On Snap specific, I think it's a 50/50 situation. There is-- online ad market is slowing down. But Snap is probably getting a more worse hit in the near term, simply because A, they have more experimental ad budgets. They tend to work more with the mobile-only companies or internet-only companies, which are obviously slowing down more since the pandemic. And third is they get hit by Apple, what Apple is doing, and they continue to get hit by that. So I feel these three factors are hitting Snap a little bit more.

But macro and online ad market is slowing down. It's slowing down rapidly. And I feel that's what has caught everyone by surprise. We did a lot of calls with agencies, and everybody said-- talked about slowdown and slow movement in incremental ad budgets. But the story that Snap is trying to portray is a very rapid deterioration and going from 50% growth to 0% growth in a matter of less than three months. So that's very surprising.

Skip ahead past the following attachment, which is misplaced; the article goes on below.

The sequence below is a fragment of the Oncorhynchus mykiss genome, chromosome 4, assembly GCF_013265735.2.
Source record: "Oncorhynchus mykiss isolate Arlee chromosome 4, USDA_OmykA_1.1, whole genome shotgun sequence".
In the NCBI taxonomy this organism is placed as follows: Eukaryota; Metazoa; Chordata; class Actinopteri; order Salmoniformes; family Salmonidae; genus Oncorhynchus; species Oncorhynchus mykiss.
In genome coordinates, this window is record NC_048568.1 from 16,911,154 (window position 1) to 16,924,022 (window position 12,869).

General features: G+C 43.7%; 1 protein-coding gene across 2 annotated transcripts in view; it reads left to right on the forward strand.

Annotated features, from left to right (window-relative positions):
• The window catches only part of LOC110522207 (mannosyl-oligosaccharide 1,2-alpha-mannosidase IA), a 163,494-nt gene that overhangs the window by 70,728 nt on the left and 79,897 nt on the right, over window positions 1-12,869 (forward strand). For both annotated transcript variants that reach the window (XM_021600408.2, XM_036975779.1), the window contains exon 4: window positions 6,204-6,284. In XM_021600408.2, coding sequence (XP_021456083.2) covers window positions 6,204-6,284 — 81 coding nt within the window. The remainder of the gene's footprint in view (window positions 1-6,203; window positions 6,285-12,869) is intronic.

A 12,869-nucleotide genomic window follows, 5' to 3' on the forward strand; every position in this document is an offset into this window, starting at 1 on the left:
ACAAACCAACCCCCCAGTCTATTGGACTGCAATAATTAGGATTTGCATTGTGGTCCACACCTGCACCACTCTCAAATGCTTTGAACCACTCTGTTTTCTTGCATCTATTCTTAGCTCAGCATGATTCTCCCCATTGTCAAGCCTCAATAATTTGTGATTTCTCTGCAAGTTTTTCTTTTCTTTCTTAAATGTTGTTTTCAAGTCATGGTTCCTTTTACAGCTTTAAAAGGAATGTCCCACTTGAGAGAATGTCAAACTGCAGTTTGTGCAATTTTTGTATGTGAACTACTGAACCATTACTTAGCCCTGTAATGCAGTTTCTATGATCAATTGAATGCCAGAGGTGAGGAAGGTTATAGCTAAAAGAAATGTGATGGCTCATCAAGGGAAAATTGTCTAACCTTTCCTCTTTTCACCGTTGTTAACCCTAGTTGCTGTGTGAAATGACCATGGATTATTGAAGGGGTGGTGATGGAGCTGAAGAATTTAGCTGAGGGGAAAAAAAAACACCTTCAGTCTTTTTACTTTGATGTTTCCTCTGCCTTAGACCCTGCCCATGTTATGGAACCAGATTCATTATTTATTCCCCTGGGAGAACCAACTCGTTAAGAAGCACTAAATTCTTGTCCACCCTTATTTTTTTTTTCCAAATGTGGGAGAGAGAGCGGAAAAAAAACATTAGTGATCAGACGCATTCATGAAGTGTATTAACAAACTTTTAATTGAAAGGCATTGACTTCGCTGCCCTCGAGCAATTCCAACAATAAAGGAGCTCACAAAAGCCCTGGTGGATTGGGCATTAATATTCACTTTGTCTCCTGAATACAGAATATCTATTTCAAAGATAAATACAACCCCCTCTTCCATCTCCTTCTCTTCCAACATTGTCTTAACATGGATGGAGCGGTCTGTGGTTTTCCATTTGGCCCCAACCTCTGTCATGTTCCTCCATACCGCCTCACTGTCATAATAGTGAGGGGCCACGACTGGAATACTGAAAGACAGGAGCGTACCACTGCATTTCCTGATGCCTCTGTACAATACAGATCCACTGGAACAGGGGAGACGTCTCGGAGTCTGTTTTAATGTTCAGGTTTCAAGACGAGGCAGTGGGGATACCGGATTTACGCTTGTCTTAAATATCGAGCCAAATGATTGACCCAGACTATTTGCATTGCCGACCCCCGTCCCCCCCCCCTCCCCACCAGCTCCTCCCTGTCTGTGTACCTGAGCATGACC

BRIAN SOZZI: Rohit, I'm trying to figure out should Snap even continue to be a public company? Because you cannot continue to put up results like this. We could very easily be having this discussion three months from now after another bad quarter and now Snap shares are at $5.

ROHIT KULKARNI: That's a hard question for me to answer. In my opinion, I think the volatility that Snap is facing and Snap is reporting in their end markets is something that is probably part of the growing pains in the company. On top of that, I feel the externalities that companies, just Snap, is facing right now, Apple and TikTok are unusually hard for the company to get their hands around. So I feel this company is going through a near-death experience.